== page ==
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From Dmitry Serebrennikov <dmitr...@earthlink.net>
Subject Re: Terminology etc
Date Tue, 24 May 2005 08:49:03 GMT
This is excellent! For one, I find Java-in-Java to be much clearer after 
this little set of definitions.

A quick proposal: perhaps "VM bootstrap" as used below should really be 
something like "VM initialization," "VM init," or even "VM startup", 
since the word "bootstrap" is very specific and to me at least, 
indicates something more akin to the "VM bootloader" + "VM boot image" 
(as used below).

I'm going to try to make a couple of observations. Please forgive the 
rambling :)  It just seems like things are starting to take shape...

* It looks like there is really not much in common between this 
architecture and one where "VM core" would be in C... For that one, "VM 
core" would be in C, as would be all of the components, such as GC, 
scheduler, etc. "VM init" doesn't sound like a big deal but would 
probably also be in C. "VM boot image" and the "VM bootloader" are 
simply not present in a C solution.

* "OS interface" is perhaps one place where some code can be shared. If 
C version can benefit from an OS abstraction layer for portability, then 
it seems like this layer could be shared between the C and the Java 
implementations.

* The meat of the VM seems to be in the "spokes" that connect to the "VM 
core-hub". It seems that this is where it would make the most sense to 
mix components written in C with those written in Java, to see which one 
can do a better job. If all spokes were in C, it would make little sense 
to have the hub be in Java... On the other hand if spokes are all Java,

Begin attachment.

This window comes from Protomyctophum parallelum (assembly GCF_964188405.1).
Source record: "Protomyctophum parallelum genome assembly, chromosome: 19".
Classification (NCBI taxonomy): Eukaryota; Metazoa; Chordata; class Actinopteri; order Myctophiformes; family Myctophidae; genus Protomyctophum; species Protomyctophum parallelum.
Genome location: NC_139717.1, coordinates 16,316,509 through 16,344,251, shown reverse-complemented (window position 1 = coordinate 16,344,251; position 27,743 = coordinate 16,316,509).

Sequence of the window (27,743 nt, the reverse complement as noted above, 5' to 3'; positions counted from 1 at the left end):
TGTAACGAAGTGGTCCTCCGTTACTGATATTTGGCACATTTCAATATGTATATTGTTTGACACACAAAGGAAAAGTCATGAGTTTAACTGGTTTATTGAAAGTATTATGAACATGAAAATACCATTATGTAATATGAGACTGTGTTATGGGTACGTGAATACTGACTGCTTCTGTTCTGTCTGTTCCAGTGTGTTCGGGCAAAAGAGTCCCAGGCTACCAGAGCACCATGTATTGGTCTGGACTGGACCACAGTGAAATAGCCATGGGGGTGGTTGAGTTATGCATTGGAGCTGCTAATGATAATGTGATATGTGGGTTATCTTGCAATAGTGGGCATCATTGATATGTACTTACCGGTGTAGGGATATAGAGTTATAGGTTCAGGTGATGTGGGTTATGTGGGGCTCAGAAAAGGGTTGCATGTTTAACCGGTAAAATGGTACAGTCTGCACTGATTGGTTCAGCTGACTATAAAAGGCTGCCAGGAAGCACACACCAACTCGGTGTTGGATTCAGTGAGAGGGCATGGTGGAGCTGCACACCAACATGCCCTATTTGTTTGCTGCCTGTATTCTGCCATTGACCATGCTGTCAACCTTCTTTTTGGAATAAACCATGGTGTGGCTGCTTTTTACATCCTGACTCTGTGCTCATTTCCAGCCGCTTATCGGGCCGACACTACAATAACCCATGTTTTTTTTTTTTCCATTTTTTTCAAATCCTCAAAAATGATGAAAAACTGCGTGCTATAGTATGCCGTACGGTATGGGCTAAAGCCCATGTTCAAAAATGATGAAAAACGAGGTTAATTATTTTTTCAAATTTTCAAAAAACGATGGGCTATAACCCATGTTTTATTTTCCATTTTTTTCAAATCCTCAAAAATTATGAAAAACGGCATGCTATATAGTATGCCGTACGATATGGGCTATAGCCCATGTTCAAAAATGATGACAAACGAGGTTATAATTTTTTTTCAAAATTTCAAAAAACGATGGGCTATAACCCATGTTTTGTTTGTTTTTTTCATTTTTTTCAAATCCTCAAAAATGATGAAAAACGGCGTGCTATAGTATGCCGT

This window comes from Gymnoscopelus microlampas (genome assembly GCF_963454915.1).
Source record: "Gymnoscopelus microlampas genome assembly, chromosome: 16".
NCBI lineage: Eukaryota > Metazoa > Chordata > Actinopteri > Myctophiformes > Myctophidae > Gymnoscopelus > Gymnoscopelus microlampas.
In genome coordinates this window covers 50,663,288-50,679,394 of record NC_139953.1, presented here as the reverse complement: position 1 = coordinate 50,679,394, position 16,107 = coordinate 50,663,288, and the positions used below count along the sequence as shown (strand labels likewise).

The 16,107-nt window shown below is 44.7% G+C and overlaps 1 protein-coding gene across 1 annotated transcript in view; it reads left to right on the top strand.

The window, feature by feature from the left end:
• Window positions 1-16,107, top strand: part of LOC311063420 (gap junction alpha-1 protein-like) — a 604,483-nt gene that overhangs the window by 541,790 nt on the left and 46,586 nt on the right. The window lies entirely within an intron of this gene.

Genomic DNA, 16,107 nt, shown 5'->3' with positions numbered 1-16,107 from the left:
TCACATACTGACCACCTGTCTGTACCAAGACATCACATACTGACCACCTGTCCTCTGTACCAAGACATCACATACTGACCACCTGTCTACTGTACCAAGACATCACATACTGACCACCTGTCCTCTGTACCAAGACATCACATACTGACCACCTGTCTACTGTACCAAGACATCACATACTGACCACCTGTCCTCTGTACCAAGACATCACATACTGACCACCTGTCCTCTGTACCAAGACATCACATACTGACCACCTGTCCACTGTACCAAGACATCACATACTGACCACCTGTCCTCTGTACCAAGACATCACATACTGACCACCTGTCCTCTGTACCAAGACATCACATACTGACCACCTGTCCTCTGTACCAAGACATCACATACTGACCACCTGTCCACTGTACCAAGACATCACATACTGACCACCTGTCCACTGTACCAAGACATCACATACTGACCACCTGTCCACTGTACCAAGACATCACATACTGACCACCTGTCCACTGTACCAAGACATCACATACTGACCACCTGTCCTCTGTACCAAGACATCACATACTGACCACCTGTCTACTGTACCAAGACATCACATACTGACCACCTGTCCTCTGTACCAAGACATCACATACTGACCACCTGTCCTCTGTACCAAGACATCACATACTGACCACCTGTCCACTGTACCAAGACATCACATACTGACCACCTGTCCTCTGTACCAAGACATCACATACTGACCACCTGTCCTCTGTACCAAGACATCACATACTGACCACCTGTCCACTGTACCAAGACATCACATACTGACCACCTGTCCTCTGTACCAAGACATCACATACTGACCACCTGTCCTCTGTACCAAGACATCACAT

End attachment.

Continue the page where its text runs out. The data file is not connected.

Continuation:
it makes little sense to have the hub be in C.

Steve, if the spokes were in Java but the hub in C, would we then lose 
all of the aggressive inlining benefits that Java-in-Java solution can 
provide?


-dmitry

Steve Blackburn wrote:

> I thought it might be helpful to clarify some terminology and a few
> technical issues.  Corrections/improvements/clarifications welcome ;-)
>
> VM core
>
>  The precise composition of the VM core is open to discussion and
>  debate.  However, I think a safe, broad definition of it is that
>  part of the VM which brings together the major components such as
>  JITs, classloaders, scheduler, and GC.  It's the hub in the wheel
>  and is responsible for the main VM bootstrap (bootstrapping the
>  classloader, starting the scheduler, memory manager, compiler etc).
>
> VM bootstrap
>
>  The bootstrap of the VM has a number of elements to it, including
>  gathering command line arguments, and starting the various
>  components (above).
>
>
> In the context of a Java-in-Java VM, the above is all written in Java.
>
>
> VM boot image
>
>  The boot image is an image of a VM heap constructed ahead of time
>  and populated with Java objects including code objects corresponding
>  to the VM core and other elements of the VM necessary for the VM
>  bootstrap (all written in Java, compiled ahead of time, packaged
>  into Java objects and composed into a boot image).  The boot image
>  construction phase requires a working host VM (ideally the VM is
>  self-hosting).
>
> VM bootloader
>
>  In the case of Jikes RVM a dozen or so lines of assember and a few
>  lines of C are required to basically do the job of any boot loader
>  loader---mmap a boot image and throw the instruction pointer into
>  it.  It will also marshal argv and make it available to the VM core.
>  This is technically interesting, but actually pretty trivial and has
>  little to do with the VM core (aside from ensuring the instruction
>  pointer lands a nice place within the boot image ;-)
>
> OS interface
>
>  The VM must talk to the OS (for file IO, signal handling, etc).
>  There is not a whole lot to it, but a Java wrapper around OS
>  functionality is required if the VM is java-in-java.  This wrapper
>  is pretty trivial and one half of it will (by necessity) be written
>  in C.
>
> I hope this brief sketch provides folks with a slightly clearer view
> of what a java-in-java VM looks like, and some (tentitive) terminology
> we can use to ensure we're not talking at cross purposes.
>
> Cheers,
>
> --Steve
>
>


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